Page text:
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Labyrinthitis ossificans.

A 32-year-old man came to us for evaluation of a profound bilateral sensorineural hearing loss. The patient's hearing had been normal until he experienced an episode of meningitis when he was 13 years old. He had no history of ear infection or trauma.

An audiogram confirmed that the man had a profound bilateral hearing loss and no sound perception. Because he was not a candidate for hearing aids, computed tomography (CT) of the temporal bones was performed to investigate the feasibility of placing cochlear implants. CT revealed that the inner ear had been completely replaced by dense cortical bone (figure). This finding is consistent with a diagnosis of severe labyrinthitis ossificans. Because of the extent of the osteoneogenesis and the complete absence of sound perception, cochlear implantation was not pursued.

Labyrinthitis ossificans is a pathologic ossification in the cochlea and labyrinth. It is usually caused by an infection that reaches the inner ear via a tympanogenic (most common), meningogenic, or hematogenic route.[1] Chronic otitis media can cause labyrinthitis via either the oval or round window. Bacterial meningitis is the most common cause of meningogenic labyrinthitis. The infection spreads to the inner ear via subarachnoid spaces, such as the cochlear aqueduct and the internal auditory canal. Ossification is typically bilateral and can be seen as early as 3 to 4 months following an episode of acute bacterial meningitis. Between 8 and 24% of all cases of profound deafness in school-aged children are caused by bacterial meningitis.[2] Approximately 2 to 5% of children and adults who survive bacterial meningitis develop a profound bilateral sensorineural hearing loss.[3] Hematogenic labyrinthitis is rare (mumps and measles are the most common pathogens).[2,3]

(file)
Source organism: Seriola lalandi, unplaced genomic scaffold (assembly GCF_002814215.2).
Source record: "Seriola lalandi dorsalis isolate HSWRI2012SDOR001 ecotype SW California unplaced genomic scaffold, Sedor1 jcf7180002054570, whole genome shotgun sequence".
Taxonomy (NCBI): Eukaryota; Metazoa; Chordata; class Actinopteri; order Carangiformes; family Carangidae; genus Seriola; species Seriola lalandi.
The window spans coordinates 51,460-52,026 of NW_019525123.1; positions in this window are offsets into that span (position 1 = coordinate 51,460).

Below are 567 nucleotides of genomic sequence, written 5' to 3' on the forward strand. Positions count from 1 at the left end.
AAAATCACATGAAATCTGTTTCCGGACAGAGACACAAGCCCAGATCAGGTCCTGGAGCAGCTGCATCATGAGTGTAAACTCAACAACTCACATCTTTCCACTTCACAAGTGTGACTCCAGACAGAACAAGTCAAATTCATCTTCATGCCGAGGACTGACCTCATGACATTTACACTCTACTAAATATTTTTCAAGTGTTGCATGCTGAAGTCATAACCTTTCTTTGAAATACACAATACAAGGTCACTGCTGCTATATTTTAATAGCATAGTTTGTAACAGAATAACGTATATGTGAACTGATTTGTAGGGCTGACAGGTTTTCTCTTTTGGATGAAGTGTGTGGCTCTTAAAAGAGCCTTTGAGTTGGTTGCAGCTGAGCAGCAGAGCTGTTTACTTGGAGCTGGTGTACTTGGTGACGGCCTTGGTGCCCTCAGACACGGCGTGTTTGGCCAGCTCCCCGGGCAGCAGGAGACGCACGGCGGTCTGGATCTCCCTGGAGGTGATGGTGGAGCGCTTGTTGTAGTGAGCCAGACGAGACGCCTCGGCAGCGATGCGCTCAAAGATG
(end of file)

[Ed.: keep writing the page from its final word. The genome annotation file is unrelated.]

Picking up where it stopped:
Labyrinthitis ossificans typically involves the perilymphatic space and spares the endolymphatic space. Inflammatory injury results in fibrosis, which is followed by the formation of new bone. CT is used in the preoperative assessment of possible cochlear implantation because it can detect sclerosis, irregularity, or obliteration of the cochlea, vestibule, and semicircular canals. The basal turn of the cochlea is the most frequently affected site, and this can make cochlear implantation difficult or impossible. Depending on the degree of ossification, the electrode can be inserted completely or partially.[34]

References

(1.) deSouza C, Paparella MM, Schachern P, Yoon TH. Pathology of labyrinthine ossification. J Laryngol Otol 1991;105:621-4.

(2.) Nadol JB, Jr., Hsu WC. Histopathologic correlation of spiral ganglion cell count and new bone formation in the cochlea following meningogenic labyrinthitis and deafness. Ann Otol Rhinol Laryngol 1991;100:712-6.

(3.) Weissman JL, Kamerer DB. Labyrinthitis ossificans. Am J Otolaryngol 1993;14:363-5.

(4.) Mabrie DC, Niparko JK. Quiz case 1. Meningitis-related labyrinthitis ossificans. Arch Otolaryngol Head Neck Surg 1999;125:912, 914.
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Article Details
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Author:Reams, Carl L.
Publication:Ear, Nose and Throat Journal
Article Type:Brief Article
Geographic Code:1USA
Date:Oct 1, 2001
Words:454
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